anglican church in north americaOn October 9th, thousands gathered at the Church of the Apostles in Atlanta for the investiture of Foley Beach as Archbishop and Primate of the Anglican Church of North America (ACNA).

You would be forgiven for never having heard of Dr. Foley or his church body. The ACNA is the largest single umbrella organization within the Continuing Anglican Movement, a diverse and incongruous collection of churches who have broken from The Episcopal Church, USA. The Continuing Anglican Movement has its roots in the Reformed Episcopal Church 1873, when a number of Calvinist Episcopalians reacted to the increasing influence of the Oxford Movement (Anglo-Catholicism) in the Episcopal Church’s hierarchy. The Reformed Episcopal Church broke off in the hopes of preserving the strictly Protestant interpretation of Anglicanism (called Evangelicalism) that had been dominant before John Keble, Edward Pusey, John Henry Newman, and their fellows led a renaissance in Anglican Catholicism from Oxford University. Today, the Continuing Anglican Movement encompasses Anglo-Catholic and Evangelical bodies alike, the majority of whom split from The Episcopal Church over the issues of women’s ordination, same-sex marriage, and actively homosexual clergy.

The ACNA has emerged as the almost undisputed rival Anglican body in the United States, claiming more than 112,000 members. Being such a new organization, it can be rather safely said that the huge majority are active members—not ‘lapsed’, as is common in The Episcopal Church and the Roman Catholic Church, for instance—as belonging to the ACNA is a decision one must make very wilfully at this stage.

The ACNA has also found tremendous favour with the very conservative (and very rebellious)  Evangelical provinces of the Anglican Communion, namely the Church of Nigeria, the Church of Uganda, the Episcopal Church of South Sudan and Sudan, and the Archdiocese of Sydney. All have called on the Archbishop of Canterbury, the leader of the Anglican Communion, to recognize the ACNA as the official communicant body in the United States and Canada, over the more liberal Episcopal Church USA and Anglican Church of Canada.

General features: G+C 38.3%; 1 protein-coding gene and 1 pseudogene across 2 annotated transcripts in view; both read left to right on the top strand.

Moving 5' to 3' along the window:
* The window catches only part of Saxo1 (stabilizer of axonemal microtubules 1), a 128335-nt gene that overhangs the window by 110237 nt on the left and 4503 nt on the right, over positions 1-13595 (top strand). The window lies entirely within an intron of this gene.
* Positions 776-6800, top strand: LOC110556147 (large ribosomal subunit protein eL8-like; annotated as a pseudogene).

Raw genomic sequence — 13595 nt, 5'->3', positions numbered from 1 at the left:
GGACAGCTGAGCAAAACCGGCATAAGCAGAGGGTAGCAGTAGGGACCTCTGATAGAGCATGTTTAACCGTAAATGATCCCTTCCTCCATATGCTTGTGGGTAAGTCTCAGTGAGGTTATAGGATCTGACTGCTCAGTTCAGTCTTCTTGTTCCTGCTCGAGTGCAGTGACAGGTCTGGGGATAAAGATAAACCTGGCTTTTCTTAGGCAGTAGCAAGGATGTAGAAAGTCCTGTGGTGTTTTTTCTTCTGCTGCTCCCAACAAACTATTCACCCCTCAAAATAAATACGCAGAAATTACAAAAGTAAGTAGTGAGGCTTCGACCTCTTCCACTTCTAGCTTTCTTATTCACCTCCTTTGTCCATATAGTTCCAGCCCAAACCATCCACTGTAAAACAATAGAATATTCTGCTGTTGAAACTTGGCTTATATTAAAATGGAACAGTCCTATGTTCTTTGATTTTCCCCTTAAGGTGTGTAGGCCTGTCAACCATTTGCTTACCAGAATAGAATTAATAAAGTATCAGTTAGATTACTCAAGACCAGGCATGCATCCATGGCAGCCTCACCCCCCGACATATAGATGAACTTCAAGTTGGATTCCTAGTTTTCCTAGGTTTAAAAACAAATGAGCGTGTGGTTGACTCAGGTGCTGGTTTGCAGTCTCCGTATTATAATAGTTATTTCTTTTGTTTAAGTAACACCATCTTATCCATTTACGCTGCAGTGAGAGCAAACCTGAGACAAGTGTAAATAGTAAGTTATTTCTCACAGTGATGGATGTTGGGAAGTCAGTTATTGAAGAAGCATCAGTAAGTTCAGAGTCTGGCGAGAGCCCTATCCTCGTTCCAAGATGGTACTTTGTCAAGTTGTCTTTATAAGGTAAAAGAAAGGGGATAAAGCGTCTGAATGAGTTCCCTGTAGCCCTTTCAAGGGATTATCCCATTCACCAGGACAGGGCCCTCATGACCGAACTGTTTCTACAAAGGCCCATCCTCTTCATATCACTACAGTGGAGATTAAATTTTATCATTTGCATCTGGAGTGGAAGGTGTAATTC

The investiture was filmed, and is available to view on the ACNA’s website.

It was a very telling ceremony, highlighting a number of the insecurities and dysfunctions at work both in the ACNA and in the Continuing Anglican Movement at large. There was a tremendous dissonance between some of the Anglo-Catholic elements (use of the thurible, organ music, relatively ‘high church’ vestments) and the profoundly modernist-Evangelical (guitar-led praise bands, Pentacostal-esque hand-waving). The former has to do with a timeless, particularly Anglican orthodoxy; the latter with a particularly twenty-first century, generically Protestant revivalism. Such an undesirable and unsustainable alliance can only exist in wartime, as twentieth-century history has proven. Should the day come when the ACNA replaces The Episcopal Church as the official Anglican body in the United States, without a common enemy the two factions will fracture the ACNA as surely as the liberal/conservative divide has torn apart The Episcopal Church. Such hasty and, frankly, weak repairs to American Anglicanism is not in the best interests of either Anglican or Christian unity.